2016年10月31日 星期一

bruit. hidebound

As an old (emphasis on old) Dylan fan, I was knocked off my chair by the news he had won the literature prize — a possibility that had been bruited hopefully about for years, but who knew? Everything that has happened and not happened since has cemented in my mind the first thought I had that day: The Nobel Prize needs Bob Dylan more than Bob Dylan needs the Nobel Prize.


The Nobel Prize is the most honored and prestigious award in the world, but lately I fear it has seemed more and more hidebound, and in danger of being strangled by its own rules.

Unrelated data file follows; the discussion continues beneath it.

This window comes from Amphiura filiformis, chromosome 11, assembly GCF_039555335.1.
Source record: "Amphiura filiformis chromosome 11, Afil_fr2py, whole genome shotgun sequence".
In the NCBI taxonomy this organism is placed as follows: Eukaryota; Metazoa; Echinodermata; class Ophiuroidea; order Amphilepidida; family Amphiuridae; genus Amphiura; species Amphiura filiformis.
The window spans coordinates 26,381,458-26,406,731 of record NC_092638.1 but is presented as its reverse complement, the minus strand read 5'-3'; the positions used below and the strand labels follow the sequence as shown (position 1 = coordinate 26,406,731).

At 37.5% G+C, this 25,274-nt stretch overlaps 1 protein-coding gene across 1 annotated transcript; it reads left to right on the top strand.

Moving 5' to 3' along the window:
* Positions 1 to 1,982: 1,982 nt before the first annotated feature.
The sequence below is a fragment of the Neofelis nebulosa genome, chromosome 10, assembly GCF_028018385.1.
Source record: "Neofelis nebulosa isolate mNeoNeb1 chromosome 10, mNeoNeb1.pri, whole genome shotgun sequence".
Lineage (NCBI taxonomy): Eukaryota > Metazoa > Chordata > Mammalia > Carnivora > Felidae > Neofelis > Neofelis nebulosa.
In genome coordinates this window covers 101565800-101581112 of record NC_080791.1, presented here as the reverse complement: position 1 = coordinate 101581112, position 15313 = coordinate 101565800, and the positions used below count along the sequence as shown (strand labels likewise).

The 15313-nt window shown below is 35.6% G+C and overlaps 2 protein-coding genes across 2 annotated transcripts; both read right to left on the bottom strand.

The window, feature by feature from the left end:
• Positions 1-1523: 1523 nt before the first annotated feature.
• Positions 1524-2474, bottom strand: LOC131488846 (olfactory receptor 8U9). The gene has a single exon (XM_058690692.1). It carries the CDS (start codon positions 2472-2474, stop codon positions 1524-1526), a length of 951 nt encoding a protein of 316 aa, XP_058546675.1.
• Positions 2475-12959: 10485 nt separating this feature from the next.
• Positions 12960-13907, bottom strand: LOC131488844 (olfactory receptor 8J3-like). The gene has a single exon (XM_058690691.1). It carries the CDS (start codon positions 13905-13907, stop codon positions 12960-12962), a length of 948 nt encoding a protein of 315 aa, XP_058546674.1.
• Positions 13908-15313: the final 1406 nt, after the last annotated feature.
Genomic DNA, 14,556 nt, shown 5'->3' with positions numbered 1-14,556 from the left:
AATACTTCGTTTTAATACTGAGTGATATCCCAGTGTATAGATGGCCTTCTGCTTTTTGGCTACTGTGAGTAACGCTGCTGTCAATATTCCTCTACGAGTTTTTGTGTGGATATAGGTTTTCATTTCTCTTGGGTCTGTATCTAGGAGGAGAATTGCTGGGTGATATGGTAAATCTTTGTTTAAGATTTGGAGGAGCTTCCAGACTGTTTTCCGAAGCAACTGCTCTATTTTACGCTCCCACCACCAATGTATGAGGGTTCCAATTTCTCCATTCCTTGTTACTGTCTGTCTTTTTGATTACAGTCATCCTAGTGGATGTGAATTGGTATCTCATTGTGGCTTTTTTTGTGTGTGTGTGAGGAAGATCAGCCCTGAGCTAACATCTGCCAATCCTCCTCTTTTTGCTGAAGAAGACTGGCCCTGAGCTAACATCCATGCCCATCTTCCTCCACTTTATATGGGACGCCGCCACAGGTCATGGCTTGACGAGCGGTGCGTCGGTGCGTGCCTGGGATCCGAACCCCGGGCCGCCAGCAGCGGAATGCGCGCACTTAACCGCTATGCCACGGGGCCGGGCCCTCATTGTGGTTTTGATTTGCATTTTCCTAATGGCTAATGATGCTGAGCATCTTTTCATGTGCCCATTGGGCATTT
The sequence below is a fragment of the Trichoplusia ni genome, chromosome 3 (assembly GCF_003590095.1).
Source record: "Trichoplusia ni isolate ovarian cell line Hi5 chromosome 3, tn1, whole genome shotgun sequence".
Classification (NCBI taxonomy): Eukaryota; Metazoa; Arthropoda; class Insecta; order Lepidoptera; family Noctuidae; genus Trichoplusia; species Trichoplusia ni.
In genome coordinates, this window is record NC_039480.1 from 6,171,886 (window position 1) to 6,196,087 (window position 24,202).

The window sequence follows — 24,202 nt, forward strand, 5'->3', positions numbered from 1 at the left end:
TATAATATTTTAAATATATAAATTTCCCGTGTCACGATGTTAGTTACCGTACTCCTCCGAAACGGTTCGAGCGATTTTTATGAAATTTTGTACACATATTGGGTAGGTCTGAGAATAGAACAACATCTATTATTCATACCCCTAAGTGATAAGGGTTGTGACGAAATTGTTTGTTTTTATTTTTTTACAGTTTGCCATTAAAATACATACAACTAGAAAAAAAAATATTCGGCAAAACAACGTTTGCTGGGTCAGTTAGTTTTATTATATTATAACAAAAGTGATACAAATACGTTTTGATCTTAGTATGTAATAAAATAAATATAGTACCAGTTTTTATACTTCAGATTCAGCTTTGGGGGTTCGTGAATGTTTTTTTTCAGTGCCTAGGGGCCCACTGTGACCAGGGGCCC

To start with, there is the rule, which is not in the will, that no more than three people can share a prize. That anchors the Nobels in a bygone romantic era of the myth of the lone genius.
Modern science, however, is an internet blur of competition and collaboration. That means that no matter how well the Nobel committees do their homework, somebody is often left out in a kind of intellectual triage.



hidebound
ˈhʌɪdbaʊnd/
adjective
  1. unwilling or unable to change because of tradition or convention.
    "they are working to change hidebound corporate cultures"


bruit
bruːt/
verb
past tense: bruited; past participle: bruited
  1. spread (a report or rumour) widely.

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